kept at a diftance from Fort Duquejne-, that they may
not be hurt by our warriors, who are fent by our king to
chaftife the French, and not to hurt you. Confider the
commanding officer of that army treads heavy, and
would be very forry to hurt any of his Indian brethren.' '
A large belt.

''And brethren, the chiefs of the United Nations,
with their coufins, our brethren, the Delawares, and
others now here, jointly with me fend this belt, which
has upon it two figures, that reprefent all the Englijh,
and all the Indians, now pre fent, taking hands, and deliver-
ing it to Pejquitomen: and we defire it may be likewife
fent to the Indians, who are named at the end of thefe
meffages;"^ as they have all been formerly our very good
friends and allies; and we defire they will all go from
among the French to their own towns, and no longer help
the French.^ '

^^ Brethren on the Ohio, if you take the belts we juft
now gave you, in which all here join, Englijh and Indians,
as we do not doubt you will; then, by this belt, I make
a road for you, and invite you to come to Philadelphia,
to your firft old council fire, which was kindled when we
fir ft faw one another; which fire we will kindle up again,
and remove all difputes, and renew the old and firft treaties

**" "Saftaghretfy, Anigh Kalicken, Atowateany, Towigh, Towighroano,
Geghdageghroano, Oyaghtanont, Silaghroano, Stiaggeghroano, Jenontady-
nago."— [C. T. ?j

264 Early Western Travels [Vol. i

of friend f hip. This is a clear and open road for you;
fear, therefore, nothing, and come to us with as many as
can be of the Delawares, Shawaneje, or of the Six Na-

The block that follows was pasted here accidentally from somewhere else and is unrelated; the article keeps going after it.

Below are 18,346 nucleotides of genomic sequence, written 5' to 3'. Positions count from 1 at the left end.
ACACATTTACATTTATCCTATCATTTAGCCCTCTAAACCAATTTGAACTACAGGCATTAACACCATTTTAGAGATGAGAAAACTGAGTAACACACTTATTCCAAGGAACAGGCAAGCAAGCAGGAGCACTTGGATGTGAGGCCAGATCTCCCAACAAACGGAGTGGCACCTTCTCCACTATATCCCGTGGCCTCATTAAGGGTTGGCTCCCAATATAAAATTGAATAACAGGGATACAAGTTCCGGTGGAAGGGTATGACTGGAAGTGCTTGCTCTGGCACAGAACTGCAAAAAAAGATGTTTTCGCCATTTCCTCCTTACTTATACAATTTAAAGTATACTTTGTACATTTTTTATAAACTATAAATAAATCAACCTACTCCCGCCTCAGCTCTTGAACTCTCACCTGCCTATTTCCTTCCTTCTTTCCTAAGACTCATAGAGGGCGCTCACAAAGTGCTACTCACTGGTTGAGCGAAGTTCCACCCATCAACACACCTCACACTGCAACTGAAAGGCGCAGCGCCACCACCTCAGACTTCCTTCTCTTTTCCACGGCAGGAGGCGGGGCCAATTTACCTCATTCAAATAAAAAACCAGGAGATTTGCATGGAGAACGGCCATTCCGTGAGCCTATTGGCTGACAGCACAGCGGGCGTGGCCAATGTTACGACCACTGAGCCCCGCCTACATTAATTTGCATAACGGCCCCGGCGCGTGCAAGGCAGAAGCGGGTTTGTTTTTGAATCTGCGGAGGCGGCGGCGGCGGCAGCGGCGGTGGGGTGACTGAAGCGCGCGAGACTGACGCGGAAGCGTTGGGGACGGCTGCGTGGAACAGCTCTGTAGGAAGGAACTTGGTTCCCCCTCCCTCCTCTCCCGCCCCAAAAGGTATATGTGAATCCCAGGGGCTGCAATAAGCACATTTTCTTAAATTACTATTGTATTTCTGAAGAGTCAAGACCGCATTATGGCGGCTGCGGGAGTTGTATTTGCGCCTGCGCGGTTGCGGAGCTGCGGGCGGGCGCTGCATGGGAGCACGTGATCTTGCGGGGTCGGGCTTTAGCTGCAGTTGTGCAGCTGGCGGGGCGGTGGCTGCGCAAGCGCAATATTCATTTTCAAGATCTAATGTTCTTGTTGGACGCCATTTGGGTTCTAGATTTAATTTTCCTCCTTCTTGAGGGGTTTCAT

tions: We will be glad to fee you; we defire all tribes
and nations of Indians, who are in alliance with you, may
come. As foon as we hear of your coming, of which you
will give us timely notice, we will lay up provifions for
you along the road."

A large white belt, with the figure of a man, at each end,
and ftreaks of black, reprefenting the road from the Ohio
to Philadelphia.

''Brethren, the Six Nation and Delaware chiefs join
with me in thofe belts, which are tied together, to fignify
our union and friend f hip for each other; with them we
jointly take the tomahawks out of your hands, and bury
them under ground.

"We fpeak aloud, fo as you may hear us; you fee
we all ftand together, joined hand in hand." Two belts
tied together.

' ' General Forbes to the Shawaneje, and Delawares, on
the Ohio.

' ' Brethren, I embrace this opportunity by our brother,
Pejquitomen, who is now on his return home with fome
of your uncles, of the Six Nations, from the treaty of
Eajton, of giving you joy of the happy conclufion of that
great council, which is perfectly agreeable to me; as it is
for the mutual advantage of our brethren, the Indians,
as well as the Englijh nation.

"I am glad to find that all paft difputes and animofi-
ties are now finally fettled, and amicably adjufted; and
I hope they will be for ever buried in oblivion, and that
you will now again be firmly united in the intereft of
your brethren, the Englijh.' '

1758] Post's Journals 265

"As I am now advancing, at the head of a large army,
againft his majefty's enemies, the French, on the Ohio,
I muft ftrongly recommend to you to fend immediate
notice to any of your people, who may be at the French
fort, to return forthwith to your towns; where you may